“Jeeze, Annie! Watch that thing. These are the shittiest jeans I own, but that doesn’t mean they weren’t expensive.”
She gapes at him, then looks pointedly at the large damp spot blooming across her chest. His gaze follows hers, and then it takes a healthy dose of willpower not to keep staring.
“Are you being serious right now?” she asks, narrowing her eyes dangerously and glancing over at the still-gushing stream of water.
Jeff pockets his phone and starts backing up slowly, holding his hands up in surrender.
“Wait, okay, let’s think this through. We have a lot of work ahead of us today, and—”
She cuts him off by placing her thumb over the spigot and sending streams of water spraying in every direction.
After standing stock-still for a second, Jeff licks his lips, blinks droplets of water out of his eyes, and throws his gloves and mask on the ground.
“You’re gonna wish you hadn’t done that,” he says, with as much menace as he can muster while feeling like a wet dog.
With a shriek, Annie takes off running in the direction of the quad. She’s fast, but his legs are longer. He gains ground quickly, tackling her into the grass.
For a moment, she continues to put up a fight, trying to crawl out from under him, but they’re both winded and laughing and soon she settles for twisting around so she’s facing him. He plants his hands on either side of her shoulders, hovering over her just high enough that he won’t squish her but low enough that they’re still touching.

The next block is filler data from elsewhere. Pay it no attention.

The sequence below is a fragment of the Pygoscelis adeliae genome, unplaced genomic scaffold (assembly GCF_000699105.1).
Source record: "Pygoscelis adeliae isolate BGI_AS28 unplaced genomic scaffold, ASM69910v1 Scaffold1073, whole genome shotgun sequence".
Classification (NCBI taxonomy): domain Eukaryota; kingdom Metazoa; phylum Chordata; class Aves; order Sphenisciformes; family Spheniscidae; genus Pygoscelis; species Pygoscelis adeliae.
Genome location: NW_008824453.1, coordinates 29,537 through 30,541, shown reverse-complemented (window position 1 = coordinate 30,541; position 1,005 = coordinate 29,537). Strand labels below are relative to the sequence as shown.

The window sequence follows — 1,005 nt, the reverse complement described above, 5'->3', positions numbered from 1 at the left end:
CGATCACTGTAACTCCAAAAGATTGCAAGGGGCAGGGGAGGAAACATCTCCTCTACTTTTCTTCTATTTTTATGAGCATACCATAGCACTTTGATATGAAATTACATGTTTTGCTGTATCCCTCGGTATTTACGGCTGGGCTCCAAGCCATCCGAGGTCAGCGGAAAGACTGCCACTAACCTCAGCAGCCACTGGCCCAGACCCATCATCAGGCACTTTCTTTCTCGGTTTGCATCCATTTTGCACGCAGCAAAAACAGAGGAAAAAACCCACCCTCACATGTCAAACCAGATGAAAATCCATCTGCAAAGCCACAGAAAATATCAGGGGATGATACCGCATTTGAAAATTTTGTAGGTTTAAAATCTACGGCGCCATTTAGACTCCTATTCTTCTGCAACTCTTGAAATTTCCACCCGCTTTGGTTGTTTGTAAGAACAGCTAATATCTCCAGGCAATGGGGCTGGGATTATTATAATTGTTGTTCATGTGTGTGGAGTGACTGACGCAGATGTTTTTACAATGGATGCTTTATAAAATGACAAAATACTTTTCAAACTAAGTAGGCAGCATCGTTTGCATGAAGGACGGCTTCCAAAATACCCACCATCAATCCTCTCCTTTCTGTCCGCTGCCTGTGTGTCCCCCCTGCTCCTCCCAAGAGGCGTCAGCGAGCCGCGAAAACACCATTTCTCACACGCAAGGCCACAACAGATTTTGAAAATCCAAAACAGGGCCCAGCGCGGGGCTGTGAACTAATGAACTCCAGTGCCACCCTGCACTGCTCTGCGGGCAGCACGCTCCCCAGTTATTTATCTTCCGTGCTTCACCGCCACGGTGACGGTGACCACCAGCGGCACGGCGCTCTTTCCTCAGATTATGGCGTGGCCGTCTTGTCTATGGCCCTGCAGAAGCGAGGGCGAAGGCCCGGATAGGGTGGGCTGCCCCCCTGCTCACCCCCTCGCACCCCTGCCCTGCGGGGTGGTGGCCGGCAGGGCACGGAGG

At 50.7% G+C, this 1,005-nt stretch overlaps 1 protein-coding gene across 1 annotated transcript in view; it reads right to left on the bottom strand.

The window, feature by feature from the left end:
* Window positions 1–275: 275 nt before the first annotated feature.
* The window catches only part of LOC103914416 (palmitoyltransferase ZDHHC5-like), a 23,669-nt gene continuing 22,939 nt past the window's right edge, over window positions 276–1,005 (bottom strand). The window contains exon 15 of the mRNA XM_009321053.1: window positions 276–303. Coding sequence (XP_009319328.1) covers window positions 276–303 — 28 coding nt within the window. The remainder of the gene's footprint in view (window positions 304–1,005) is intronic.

“Sorry,” she says, clearly not sorry. But she grins mischievously and pushes her fingers through the wet hair sticking to his forehead, making it stand up in spikes, and Jeff can’t really bring himself to care. “I couldn’t help myself.”
His eyes dart down to her lips then back to her eyes, and Annie’s breath catches in her throat.
“That makes two of us,” he says, his voice low.
They stay suspended in that moment for a few seconds longer, Annie holding her breath and Jeff fighting with himself about what to do. Finally, he clears his throat and pushes off her, plopping into a seated position on the grass.
Annie sits up, too, and he tries not to notice how disappointed she looks.
“We should go back,” he says, plucking a piece of grass and avoiding her pleading look.
“Or we could…not,” she suggests, her voice gaining confidence when she hits the last word. Before Jeff’s heart even has the chance to leap all the way up into his throat, she’s pounced on him, lips finding his as easily as if they’re magnetized.
He wastes no time wrapping his arms around her waist and pulling her into a more comfortable position in his lap as she grabs his face in both hands and unleashes nearly a full year’s worth of pent-up tension between them.
Initially it’s fun, and Jeff thinks—not for the first time—that kissing Annie reminds him of delivering a well-crafted speech or commanding the courtroom. It’s an adrenaline rush like nothing else he’s ever felt and he’s carried away by the smooth motion of it, like she’s the moon directing the tides within him.